When a Court Can Undo Joint Ownership

When a widowed parent begins to lose the ability to care for himself, children may move in and take over the management of the parent’s finances.  In some cases, the managing or caregiver child may change the ownership of assets in a way that is more beneficial to that child than others and changes the parent’s plan for those assets.  A recent Mississippi court decision shows that a court may override this ownership and impose a “constructive trust” if needed to protect the fairness of distribution of those assets.

Facts:  Houston Jarvis Sr. died in 2011.  He was survived by his three children, Shelby Kilpatrick, Houston Jarvis Jr., and William Jarvis.  In 1989, Jarvis executed a general power of attorney and named Kilpatrick as his attorney-in-fact.  In 2001, Jarvis executed a Last Will and Testament.  In this will, Jarvis left his estate to his three children in equal shares. Jarvis never revoked or amended his will.  In 1989, Jarvis opened a joint checking account with his wife at The Commercial Bank.  After his wife’s death, in 2004 Kilpatrick’s name was added to the checking account.

Jarvis, however, did not sign a new signature card.  Instead, the original signature card was amended. The name of Jarvis’s late wife was stamped with the word “DELETE,” and Kilpatrick signed the original signature card under the stamped notation. The survivorship provision on the signature card remained. Following the change of signature card, the monthly bank statements were issued in Jarvis’s name only.  In 2008, Kilpatrick closed and cashed out certificates of deposit in the amount of $105,818.19 on which Houston’s name appeared as joint owner or beneficiary and certificates of deposit in the amount of $127,304.72, on which William’s name appeared as joint owner or beneficiary.  Kilpatrick also closed and endorsed certificates of deposit in the amount of $31,841.70 on which Jarvis’s name appeared.  Kilpatrick opened a liquid certificate-of-deposit account with all these monies at Commercial Bank, with Jarvis as “Signer #1” and Kilpatrick as “Signer #2.”  Jarvis did not sign the signature card creating the account and was not present when the account was created.

Less than one month before Jarvis’s death, Kilpatrick withdrew $5,000 from Jarvis’s checking account and the liquid certificate-of-deposit account.  As of the date of Jarvis’s death, the balance of the checking account was $33,981.10. And as of December 31, 2011, the balance of the liquid certificate-of-deposit account was $122,405.46.  After Jarvis’s death, Kilpatrick advised Houston and William that there was no money in Jarvis’s estate.  Kilpatrick told them that Jarvis had left her a certificate of deposit worth approximately $100,000.

Kilpatrick filed for probate of will and was appointed as executor. Two years later, Houston and William filed a complaint claiming that Kilpatrick had abused the confidence that was placed in her by Jarvis, and, as a result, sought the imposition of a constructive trust.  After a trial, the chancellor found that although a confidential relationship existed between Kilpatrick and Jarvis, there was no undue influence by Kilpatrick.  The chancellor, however, found Kilpatrick’s “attempt to convince her brothers that there was nothing in her father’s estate was substantial overreaching.”  As a result, the chancellor imposed a constructive trust for the use and benefit of all three children.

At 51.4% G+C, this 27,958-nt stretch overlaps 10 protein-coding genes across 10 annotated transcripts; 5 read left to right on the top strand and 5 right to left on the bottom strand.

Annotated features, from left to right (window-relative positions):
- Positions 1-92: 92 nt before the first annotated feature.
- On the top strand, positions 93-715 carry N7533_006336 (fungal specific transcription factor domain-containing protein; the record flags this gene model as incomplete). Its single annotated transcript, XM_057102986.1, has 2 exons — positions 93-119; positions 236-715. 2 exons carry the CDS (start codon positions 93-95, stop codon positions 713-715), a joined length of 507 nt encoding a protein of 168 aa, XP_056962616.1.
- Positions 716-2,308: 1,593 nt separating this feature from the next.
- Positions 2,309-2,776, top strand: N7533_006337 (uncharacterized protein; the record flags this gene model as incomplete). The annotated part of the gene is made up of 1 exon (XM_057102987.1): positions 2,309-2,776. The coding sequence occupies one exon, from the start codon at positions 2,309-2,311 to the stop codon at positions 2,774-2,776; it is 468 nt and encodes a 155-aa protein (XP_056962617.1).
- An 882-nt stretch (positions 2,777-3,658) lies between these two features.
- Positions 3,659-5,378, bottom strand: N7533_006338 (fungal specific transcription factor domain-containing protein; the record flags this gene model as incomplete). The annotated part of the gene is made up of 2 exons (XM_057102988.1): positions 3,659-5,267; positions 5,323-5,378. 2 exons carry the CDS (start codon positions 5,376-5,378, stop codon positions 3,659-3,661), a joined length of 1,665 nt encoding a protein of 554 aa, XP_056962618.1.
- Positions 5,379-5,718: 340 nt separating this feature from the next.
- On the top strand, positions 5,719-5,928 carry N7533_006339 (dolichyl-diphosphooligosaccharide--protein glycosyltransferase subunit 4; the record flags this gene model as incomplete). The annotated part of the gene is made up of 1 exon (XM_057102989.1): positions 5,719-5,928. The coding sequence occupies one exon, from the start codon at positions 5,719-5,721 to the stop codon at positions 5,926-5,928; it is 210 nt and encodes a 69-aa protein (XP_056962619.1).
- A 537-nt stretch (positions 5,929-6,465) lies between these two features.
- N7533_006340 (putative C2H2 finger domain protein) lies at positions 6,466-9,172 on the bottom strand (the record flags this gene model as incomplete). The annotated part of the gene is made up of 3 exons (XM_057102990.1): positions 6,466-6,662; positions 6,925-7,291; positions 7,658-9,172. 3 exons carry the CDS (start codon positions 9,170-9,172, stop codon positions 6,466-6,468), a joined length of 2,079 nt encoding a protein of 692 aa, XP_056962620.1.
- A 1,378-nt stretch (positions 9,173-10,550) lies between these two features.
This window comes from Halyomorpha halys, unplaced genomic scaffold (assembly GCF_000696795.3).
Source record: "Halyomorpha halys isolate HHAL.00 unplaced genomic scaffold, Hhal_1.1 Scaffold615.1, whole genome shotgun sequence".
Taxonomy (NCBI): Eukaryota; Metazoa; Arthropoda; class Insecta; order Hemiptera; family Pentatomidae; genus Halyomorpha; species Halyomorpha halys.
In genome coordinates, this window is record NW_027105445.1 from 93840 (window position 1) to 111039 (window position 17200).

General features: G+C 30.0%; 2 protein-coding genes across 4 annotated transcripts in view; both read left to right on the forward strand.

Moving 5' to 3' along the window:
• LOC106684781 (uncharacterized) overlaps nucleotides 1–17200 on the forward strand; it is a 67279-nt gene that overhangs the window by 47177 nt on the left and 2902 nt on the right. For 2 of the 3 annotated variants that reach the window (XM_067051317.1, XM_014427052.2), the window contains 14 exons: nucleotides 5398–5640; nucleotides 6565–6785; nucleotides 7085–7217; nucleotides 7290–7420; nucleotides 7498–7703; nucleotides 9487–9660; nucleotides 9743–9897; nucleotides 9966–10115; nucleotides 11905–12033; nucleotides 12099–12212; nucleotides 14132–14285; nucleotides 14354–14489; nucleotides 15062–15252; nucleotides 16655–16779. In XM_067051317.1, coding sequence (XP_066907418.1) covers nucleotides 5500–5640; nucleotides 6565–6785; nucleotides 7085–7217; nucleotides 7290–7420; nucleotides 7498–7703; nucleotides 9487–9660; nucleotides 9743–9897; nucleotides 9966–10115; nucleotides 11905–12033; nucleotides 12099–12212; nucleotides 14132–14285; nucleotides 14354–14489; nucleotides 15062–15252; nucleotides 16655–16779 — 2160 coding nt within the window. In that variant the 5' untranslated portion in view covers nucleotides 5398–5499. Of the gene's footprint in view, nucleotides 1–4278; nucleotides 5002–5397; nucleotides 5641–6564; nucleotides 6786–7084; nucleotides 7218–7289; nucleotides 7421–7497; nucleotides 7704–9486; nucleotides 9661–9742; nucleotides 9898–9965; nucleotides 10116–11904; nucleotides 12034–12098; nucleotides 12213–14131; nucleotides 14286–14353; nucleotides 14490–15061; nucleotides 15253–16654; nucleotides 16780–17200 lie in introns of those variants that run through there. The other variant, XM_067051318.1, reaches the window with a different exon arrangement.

Kilpatrick appealed, arguing that the funds in Jarvis’s checking account and the liquid certificate-of-deposit account belong to her as joint owner with rights of survivorship and are not subject to a constructive trust.  However, the bank statements from Jarvis’s checking account did not reflect a change in the title of the account.  Instead, the statements were issued to Jarvis in his name only.  Additionally, Jarvis never executed a new signature card when Kilpatrick’s name was added to his checking account and did not execute a signature card when the liquid certificate-of-deposit account was created.  Moreover, Jarvis never amended or revoked his will, even after Kilpatrick’s name was added to his checking account and the liquid certificate-of-deposit account was created. Thus, the record shows an abuse of the confidential relationship between Kilpatrick and Jarvis.

Houston and William appealed and argued that, at the very least, the constructive trust should also include Kilpatrick’s certificate-of-deposit proceeds of $83,452.19 – the amount left from the combination of their CD funds into the new liquid certificate of deposit in 2008. The Court of Appeals found that Kilpatrick paid expenses with funds intended for Houston and William, but preserved certain funds intended for her.  In order to prevent manifest injustice, Kilpatrick’s certificate of deposit in the amount of $83,452.19 should be included in the constructive trust.



For more questions and concerns on this topic, contact the experienced lawyers at Courtney Elder Law Associates by calling 601-987-3000.

No Comments Yet.

Leave a comment